The most common shapes for wall hangings seem to be the “S” or wave form in various sizes, and flat pieces of what ever outline supported by stand-offs.
There is another possibility. You can produce a shallow domed shape which can work well for either landscapes or abstract pieces. They will be best if circular, although rectangular forms can be used.
The usual resistance to doing this is that the surface will be marked, or that the tack fused surface will be flattened.
There is a way to do this without either effect. Place the work upside down on a mould of appropriate diameter or dimensions and fire the piece slowly to a low temperature.
Raise the temperature more slowly than you usually would for a slump in the normal way – top side up. This allows both surfaces of the glass to be at the same temperature at the same time. This equalisation of heat throughout the piece will protect against any breaks or splits on the underside of the glass – which will become the top surface.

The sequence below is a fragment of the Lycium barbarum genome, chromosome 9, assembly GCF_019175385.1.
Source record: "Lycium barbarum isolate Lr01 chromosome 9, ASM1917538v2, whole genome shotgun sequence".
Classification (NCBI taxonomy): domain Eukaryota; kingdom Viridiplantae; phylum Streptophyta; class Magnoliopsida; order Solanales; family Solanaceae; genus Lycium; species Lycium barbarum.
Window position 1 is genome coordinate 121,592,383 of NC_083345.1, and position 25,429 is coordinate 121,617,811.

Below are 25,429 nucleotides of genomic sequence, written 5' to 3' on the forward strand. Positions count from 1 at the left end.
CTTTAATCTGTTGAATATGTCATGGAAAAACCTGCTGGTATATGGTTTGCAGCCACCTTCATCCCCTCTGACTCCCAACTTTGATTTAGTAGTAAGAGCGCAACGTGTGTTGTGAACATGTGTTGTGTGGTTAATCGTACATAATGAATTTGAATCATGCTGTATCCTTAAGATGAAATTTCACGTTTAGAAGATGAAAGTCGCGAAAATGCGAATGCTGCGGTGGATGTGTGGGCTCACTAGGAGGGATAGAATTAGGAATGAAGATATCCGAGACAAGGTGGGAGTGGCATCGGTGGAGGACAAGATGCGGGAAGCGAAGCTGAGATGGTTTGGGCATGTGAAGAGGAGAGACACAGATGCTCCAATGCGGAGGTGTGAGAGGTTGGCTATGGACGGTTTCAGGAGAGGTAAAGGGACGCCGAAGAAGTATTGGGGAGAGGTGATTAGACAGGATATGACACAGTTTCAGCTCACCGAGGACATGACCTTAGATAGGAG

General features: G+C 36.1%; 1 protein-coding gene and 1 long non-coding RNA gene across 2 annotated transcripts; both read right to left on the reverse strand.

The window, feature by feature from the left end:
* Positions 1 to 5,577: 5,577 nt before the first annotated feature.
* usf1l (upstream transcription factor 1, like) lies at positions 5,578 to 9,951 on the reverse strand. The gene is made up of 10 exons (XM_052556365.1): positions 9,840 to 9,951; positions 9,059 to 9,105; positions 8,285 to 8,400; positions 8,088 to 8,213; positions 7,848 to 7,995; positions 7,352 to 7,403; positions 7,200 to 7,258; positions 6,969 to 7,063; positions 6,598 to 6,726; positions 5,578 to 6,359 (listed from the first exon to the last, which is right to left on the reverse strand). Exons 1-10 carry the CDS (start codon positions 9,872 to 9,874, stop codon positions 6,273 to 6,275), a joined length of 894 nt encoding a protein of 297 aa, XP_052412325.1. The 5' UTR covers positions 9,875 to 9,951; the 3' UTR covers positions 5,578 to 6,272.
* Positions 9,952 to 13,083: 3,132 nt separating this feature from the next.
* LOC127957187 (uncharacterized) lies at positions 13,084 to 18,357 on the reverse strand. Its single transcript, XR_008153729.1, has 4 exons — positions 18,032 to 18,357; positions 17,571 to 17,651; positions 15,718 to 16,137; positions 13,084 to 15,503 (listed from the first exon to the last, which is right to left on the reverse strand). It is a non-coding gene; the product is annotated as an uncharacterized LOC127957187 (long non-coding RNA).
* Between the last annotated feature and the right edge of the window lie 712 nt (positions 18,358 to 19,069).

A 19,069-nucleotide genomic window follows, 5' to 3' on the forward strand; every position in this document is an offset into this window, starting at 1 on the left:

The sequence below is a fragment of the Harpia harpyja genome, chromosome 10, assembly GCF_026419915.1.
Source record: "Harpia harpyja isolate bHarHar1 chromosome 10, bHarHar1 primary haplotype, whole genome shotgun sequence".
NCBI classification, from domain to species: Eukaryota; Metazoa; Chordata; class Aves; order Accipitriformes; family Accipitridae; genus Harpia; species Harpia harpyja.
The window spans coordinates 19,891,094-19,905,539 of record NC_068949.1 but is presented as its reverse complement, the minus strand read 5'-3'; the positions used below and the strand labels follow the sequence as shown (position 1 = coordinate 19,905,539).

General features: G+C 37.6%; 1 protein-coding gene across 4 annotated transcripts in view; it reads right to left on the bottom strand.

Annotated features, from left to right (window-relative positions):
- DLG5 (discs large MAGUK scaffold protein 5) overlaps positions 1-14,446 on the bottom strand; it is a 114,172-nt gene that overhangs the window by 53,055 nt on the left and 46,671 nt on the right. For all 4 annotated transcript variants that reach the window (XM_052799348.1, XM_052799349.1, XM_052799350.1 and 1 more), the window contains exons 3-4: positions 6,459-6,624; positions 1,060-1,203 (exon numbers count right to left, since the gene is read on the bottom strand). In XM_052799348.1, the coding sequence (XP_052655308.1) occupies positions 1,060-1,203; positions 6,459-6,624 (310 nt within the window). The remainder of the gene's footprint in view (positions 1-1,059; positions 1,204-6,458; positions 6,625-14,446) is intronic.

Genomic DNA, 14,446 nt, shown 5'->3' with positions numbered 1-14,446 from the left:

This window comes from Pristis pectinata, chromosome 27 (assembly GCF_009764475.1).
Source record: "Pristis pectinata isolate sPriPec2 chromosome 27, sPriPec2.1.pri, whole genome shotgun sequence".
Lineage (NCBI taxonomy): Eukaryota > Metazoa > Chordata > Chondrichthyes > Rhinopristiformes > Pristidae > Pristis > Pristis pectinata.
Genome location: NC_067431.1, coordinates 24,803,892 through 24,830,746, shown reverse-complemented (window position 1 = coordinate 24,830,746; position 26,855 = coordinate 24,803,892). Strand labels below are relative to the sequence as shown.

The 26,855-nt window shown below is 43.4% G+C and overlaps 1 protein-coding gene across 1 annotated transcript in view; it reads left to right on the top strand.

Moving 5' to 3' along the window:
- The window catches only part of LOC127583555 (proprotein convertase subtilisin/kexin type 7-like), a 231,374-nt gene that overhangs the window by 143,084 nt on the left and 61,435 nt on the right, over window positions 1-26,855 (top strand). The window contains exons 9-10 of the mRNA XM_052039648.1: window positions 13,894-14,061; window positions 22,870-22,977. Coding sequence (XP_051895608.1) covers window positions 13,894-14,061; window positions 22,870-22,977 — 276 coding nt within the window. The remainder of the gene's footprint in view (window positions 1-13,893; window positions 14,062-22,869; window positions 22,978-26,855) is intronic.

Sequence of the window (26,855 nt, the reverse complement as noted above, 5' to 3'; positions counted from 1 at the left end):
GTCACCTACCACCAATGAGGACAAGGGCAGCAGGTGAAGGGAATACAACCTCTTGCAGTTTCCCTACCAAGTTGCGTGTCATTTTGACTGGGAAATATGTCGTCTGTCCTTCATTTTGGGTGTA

Set the temperature for about 620C, depending on the span of the piece. This temperature will be suitable for pieces of 300mm to 400mm and 6mm to 9mm thick. Pieces with a smaller span will require higher temperatures or longer soaks. Larger pieces will need a lower temperature.
You should set the soak at about 45 minutes. You will need to observe at intervals until you have the amount of depression you wish. You will also need to know how to advance to the next segment of the schedule when that point is reached, so that you do not over slump the piece.
Since the piece only touches the mould at the rim, and you are not allowing much movement in the glass, you will not mark the glass with the mould.
This process of making a domed wall piece will be unusual, although it will not be appropriate in all circumstances.